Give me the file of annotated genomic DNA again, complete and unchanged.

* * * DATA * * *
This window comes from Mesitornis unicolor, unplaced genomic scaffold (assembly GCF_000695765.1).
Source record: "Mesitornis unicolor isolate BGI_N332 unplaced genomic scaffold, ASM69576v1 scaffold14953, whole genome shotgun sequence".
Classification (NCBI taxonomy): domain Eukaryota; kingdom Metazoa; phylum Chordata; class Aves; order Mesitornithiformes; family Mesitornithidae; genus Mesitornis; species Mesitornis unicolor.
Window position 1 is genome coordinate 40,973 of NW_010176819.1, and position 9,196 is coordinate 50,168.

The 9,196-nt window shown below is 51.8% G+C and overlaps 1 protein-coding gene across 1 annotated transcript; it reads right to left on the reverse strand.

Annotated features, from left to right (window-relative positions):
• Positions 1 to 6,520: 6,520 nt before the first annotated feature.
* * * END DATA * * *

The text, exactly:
This window comes from Mesitornis unicolor, unplaced genomic scaffold (assembly GCF_000695765.1).
Source record: "Mesitornis unicolor isolate BGI_N332 unplaced genomic scaffold, ASM69576v1 scaffold14953, whole genome shotgun sequence".
Classification (NCBI taxonomy): domain Eukaryota; kingdom Metazoa; phylum Chordata; class Aves; order Mesitornithiformes; family Mesitornithidae; genus Mesitornis; species Mesitornis unicolor.
Window position 1 is genome coordinate 40,973 of NW_010176819.1, and position 9,196 is coordinate 50,168.

The 9,196-nt window shown below is 51.8% G+C and overlaps 1 protein-coding gene across 1 annotated transcript; it reads right to left on the reverse strand.

Annotated features, from left to right (window-relative positions):
• Positions 1 to 6,520: 6,520 nt before the first annotated feature.